Teresa still hews to this model pretty much, I am told, but it’s now the
exception rather than the rule. 
Some nonprofits are huge multinational corporations with
multimillion-dollar budgets.  And, to be
fair, many of them still have the nonprofit spirit of keeping as their highest
priority a goal other than making money: 
relieving poverty, encouraging education or spiritual growth, or any
number of other worthy goals that are not monetary profit. 
But just because you have “nonprofit” in your
charter doesn’t mean you can’t pay some extremely remunerative salaries.  A few years ago, the American Red Cross was
in the news for the poor accounting it made of donations given to Hurricane
Harvey relief, and it was pointed out that their CEO makes $500,000 a year,
which they said was in the mid-level of CEO pay for large nonprofits.  Cecile Richards, the former head of another
large nonprofit called Planned Parenthood, reportedly was paid over $1 million
in the fiscal year 2017-2018.  Clearly,
these folks are not eating canned beans for lunch.
Such organizations might reply that one of the main
functions of their CEOs and high-level officials is fundraising, and the person
asking for money has to be able to hold up their head in a moneyed environment,
which you can’t do on a $20,000-a-year salary. 
And while executives of nonprofits don’t expect to be paid at a rate
competitive with the for-profit world, they will put up with only so much of a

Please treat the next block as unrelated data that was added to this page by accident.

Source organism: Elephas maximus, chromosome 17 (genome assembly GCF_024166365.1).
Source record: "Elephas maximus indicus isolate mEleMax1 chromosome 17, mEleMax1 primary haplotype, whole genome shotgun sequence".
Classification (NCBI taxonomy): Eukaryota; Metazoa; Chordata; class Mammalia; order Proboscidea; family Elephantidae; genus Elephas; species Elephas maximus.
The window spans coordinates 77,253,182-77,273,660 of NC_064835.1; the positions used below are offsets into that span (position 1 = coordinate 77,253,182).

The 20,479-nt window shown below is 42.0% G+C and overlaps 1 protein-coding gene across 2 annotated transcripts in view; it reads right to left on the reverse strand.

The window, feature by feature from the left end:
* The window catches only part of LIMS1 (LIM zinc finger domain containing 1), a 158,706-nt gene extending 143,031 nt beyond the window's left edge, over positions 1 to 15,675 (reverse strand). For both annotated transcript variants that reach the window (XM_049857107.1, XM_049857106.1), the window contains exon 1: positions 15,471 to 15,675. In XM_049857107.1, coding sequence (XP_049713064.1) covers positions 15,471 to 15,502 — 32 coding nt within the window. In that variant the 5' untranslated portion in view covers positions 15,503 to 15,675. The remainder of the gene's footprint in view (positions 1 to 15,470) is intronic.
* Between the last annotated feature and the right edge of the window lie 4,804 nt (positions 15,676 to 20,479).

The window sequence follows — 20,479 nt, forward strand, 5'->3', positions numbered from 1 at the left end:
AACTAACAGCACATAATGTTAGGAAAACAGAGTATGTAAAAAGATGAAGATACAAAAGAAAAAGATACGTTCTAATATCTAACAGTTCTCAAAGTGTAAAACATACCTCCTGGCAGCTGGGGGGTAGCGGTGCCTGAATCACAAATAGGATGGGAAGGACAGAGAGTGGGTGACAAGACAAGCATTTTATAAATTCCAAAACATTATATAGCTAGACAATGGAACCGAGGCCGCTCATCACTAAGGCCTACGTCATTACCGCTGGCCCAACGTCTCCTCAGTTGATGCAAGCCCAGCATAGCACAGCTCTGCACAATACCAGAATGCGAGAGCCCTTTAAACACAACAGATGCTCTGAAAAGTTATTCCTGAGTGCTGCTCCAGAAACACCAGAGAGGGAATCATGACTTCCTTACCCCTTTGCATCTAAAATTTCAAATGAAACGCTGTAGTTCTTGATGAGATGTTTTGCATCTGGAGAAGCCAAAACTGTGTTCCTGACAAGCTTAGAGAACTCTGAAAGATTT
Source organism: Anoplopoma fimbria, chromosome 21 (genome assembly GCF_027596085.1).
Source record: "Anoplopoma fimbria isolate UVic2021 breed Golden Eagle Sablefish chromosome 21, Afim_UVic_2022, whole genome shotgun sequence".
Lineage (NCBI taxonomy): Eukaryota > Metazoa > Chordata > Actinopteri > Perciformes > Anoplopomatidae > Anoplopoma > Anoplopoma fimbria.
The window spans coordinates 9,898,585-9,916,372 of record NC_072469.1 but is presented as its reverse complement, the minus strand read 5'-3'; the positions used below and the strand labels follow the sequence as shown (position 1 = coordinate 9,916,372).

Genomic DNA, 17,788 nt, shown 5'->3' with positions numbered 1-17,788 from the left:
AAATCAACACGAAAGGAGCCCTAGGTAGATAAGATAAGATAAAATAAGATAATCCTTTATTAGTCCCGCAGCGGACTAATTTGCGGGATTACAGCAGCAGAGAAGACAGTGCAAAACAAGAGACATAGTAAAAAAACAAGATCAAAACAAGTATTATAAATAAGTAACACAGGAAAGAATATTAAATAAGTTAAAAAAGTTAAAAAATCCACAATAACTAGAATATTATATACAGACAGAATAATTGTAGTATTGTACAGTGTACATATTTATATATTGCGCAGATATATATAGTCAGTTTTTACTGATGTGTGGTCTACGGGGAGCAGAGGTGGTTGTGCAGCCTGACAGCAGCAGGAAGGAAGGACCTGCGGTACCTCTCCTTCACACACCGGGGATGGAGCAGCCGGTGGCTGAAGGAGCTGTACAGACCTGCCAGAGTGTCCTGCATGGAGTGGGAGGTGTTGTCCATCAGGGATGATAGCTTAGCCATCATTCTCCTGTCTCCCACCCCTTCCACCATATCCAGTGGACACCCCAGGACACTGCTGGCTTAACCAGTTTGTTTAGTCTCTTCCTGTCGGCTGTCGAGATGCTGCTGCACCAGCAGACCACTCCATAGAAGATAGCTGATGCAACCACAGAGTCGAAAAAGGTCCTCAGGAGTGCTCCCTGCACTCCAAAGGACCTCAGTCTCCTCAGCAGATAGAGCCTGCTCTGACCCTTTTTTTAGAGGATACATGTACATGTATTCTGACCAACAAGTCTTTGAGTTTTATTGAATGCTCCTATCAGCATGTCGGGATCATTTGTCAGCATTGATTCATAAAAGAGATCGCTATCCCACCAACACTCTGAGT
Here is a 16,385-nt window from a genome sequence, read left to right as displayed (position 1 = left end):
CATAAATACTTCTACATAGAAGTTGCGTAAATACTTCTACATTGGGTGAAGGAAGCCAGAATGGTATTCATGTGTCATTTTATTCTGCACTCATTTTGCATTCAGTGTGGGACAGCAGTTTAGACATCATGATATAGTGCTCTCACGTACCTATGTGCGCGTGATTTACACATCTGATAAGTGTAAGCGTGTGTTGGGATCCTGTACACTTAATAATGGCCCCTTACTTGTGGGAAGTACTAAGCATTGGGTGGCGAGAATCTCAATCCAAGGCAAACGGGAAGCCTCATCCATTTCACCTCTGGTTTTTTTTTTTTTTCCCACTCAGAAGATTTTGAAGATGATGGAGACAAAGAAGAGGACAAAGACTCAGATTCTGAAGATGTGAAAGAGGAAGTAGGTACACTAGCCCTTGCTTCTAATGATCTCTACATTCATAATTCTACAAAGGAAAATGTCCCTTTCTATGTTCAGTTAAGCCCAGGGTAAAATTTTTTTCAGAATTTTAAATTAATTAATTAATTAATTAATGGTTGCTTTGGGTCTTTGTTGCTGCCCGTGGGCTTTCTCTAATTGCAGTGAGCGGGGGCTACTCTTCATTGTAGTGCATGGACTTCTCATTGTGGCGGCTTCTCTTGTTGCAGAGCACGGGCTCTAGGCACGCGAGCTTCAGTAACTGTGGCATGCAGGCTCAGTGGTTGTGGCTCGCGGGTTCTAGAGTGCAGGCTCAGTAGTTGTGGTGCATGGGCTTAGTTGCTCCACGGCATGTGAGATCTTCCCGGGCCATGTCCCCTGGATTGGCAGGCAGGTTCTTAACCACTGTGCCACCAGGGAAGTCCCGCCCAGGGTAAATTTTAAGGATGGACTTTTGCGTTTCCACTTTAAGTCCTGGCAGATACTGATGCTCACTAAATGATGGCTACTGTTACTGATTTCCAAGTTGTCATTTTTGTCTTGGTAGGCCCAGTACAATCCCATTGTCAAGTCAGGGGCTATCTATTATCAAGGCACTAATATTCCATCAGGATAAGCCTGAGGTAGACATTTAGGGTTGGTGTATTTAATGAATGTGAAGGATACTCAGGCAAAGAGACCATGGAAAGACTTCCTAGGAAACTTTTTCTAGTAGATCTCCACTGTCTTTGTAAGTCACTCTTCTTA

pay cut before they will decide it’s not worth it and go somewhere that pays more.  There’s competition for executive talent
among nonprofits too.
All these are valid arguments in the current
environment.  But in view of the almost
vanishing distinction between some nonprofits and profit-making entities, I
would tell those who have .org domain names to cool your jets.  Obviously Ethos Capital isn’t paying a
billion dollars for the .org domain system out of the kindness of their
hearts.  But these days, nonprofits can
be just as rapacious and exploitive as profit-making companies can be.  It appears that some former ICANN members are
also involved in Ethos Capital, so the most likely outcome will be that things
will roll along more or less as they’ve always gone, perhaps with even better
service regarding domain-name registration and renewal.  After all, the market does work well in most
cases, and profit-making outfits in a competitive environment often outperform
nonprofits that are not competitive.  The
domain-name business is not competitive in that sense—if you don’t like the service
you get from Ethos in trying to obtain a .org domain name, you will be out of
luck—but they may come up with other profitable activities that will
synergistically make their services better.
So for now, I don’t expect any big changes in this
area.  And I also don’t expect the CEOs
of big nonprofits are going to start eating beans for lunch any time soon
either, as the phrase “nonprofit” is just a label now, not a guarantee
that its people have taken a vow of poverty.